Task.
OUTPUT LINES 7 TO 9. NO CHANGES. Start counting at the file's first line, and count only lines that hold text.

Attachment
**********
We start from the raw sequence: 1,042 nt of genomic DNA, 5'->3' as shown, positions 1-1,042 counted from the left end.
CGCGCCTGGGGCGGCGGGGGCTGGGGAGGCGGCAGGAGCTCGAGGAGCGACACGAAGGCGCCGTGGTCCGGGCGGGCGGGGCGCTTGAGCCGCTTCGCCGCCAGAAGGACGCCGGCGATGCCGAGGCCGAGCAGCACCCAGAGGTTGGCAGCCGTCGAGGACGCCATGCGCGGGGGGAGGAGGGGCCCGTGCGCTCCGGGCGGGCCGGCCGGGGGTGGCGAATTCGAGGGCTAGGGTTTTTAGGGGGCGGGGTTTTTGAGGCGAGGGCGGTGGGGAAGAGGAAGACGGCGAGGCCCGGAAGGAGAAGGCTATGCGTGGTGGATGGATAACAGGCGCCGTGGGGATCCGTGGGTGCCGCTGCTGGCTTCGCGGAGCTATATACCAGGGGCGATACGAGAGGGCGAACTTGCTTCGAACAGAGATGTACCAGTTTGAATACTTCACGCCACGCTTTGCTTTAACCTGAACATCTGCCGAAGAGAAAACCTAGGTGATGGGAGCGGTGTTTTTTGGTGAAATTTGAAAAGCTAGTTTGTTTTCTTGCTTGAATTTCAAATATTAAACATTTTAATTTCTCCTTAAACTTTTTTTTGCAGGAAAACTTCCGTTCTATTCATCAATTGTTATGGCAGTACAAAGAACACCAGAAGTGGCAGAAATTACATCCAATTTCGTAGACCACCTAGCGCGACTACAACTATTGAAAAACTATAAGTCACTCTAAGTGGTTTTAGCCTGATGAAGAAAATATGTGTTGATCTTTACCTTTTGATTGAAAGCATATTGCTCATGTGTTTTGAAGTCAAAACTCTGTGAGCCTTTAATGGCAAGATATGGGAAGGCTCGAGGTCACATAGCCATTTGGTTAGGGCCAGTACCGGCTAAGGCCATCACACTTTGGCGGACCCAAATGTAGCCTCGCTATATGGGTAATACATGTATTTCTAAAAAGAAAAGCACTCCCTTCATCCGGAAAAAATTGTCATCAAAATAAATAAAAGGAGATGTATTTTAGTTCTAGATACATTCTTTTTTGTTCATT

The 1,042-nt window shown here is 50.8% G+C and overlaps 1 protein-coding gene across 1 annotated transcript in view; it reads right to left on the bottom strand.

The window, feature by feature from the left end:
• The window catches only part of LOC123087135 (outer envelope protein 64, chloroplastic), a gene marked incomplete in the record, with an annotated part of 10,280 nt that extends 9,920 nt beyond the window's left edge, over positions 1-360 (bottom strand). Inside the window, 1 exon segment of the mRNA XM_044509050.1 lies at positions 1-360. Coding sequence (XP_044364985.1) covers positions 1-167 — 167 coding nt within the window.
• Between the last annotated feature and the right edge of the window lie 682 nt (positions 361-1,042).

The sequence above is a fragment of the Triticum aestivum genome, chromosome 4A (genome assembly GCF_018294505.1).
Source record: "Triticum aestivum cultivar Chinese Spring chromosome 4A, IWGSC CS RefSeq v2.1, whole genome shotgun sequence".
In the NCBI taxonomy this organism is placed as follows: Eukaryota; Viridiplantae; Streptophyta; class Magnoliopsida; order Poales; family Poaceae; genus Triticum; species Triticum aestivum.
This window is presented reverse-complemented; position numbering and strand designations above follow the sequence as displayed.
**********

The sequence above is a fragment of the Triticum aestivum genome, chromosome 4A (genome assembly GCF_018294505.1).
Source record: "Triticum aestivum cultivar Chinese Spring chromosome 4A, IWGSC CS RefSeq v2.1, whole genome shotgun sequence".
In the NCBI taxonomy this organism is placed as follows: Eukaryota; Viridiplantae; Streptophyta; class Magnoliopsida; order Poales; family Poaceae; genus Triticum; species Triticum aestivum.